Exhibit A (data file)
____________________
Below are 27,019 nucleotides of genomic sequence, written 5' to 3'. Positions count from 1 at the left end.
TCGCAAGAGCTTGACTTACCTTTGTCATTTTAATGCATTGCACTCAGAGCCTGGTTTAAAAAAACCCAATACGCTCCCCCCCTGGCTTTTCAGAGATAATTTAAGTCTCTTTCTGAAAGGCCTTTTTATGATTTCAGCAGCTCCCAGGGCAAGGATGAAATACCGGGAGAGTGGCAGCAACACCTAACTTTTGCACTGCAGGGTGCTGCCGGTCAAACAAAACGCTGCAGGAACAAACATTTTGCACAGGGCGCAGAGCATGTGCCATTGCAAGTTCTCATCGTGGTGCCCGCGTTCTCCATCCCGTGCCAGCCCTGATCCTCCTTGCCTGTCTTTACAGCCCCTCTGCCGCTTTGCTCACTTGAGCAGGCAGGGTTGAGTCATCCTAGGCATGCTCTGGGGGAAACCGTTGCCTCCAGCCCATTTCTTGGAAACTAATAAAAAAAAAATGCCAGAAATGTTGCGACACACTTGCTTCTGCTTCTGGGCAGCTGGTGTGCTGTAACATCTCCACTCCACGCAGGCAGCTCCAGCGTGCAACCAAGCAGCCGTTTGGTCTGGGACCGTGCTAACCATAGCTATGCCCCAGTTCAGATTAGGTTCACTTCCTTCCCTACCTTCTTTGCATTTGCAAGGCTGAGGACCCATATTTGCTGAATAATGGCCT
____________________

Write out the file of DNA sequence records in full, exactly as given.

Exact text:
Below are 27,019 nucleotides of genomic sequence, written 5' to 3'. Positions count from 1 at the left end.
TCGCAAGAGCTTGACTTACCTTTGTCATTTTAATGCATTGCACTCAGAGCCTGGTTTAAAAAAACCCAATACGCTCCCCCCCTGGCTTTTCAGAGATAATTTAAGTCTCTTTCTGAAAGGCCTTTTTATGATTTCAGCAGCTCCCAGGGCAAGGATGAAATACCGGGAGAGTGGCAGCAACACCTAACTTTTGCACTGCAGGGTGCTGCCGGTCAAACAAAACGCTGCAGGAACAAACATTTTGCACAGGGCGCAGAGCATGTGCCATTGCAAGTTCTCATCGTGGTGCCCGCGTTCTCCATCCCGTGCCAGCCCTGATCCTCCTTGCCTGTCTTTACAGCCCCTCTGCCGCTTTGCTCACTTGAGCAGGCAGGGTTGAGTCATCCTAGGCATGCTCTGGGGGAAACCGTTGCCTCCAGCCCATTTCTTGGAAACTAATAAAAAAAAAATGCCAGAAATGTTGCGACACACTTGCTTCTGCTTCTGGGCAGCTGGTGTGCTGTAACATCTCCACTCCACGCAGGCAGCTCCAGCGTGCAACCAAGCAGCCGTTTGGTCTGGGACCGTGCTAACCATAGCTATGCCCCAGTTCAGATTAGGTTCACTTCCTTCCCTACCTTCTTTGCATTTGCAAGGCTGAGGACCCATATTTGCTGAATAATGGCCT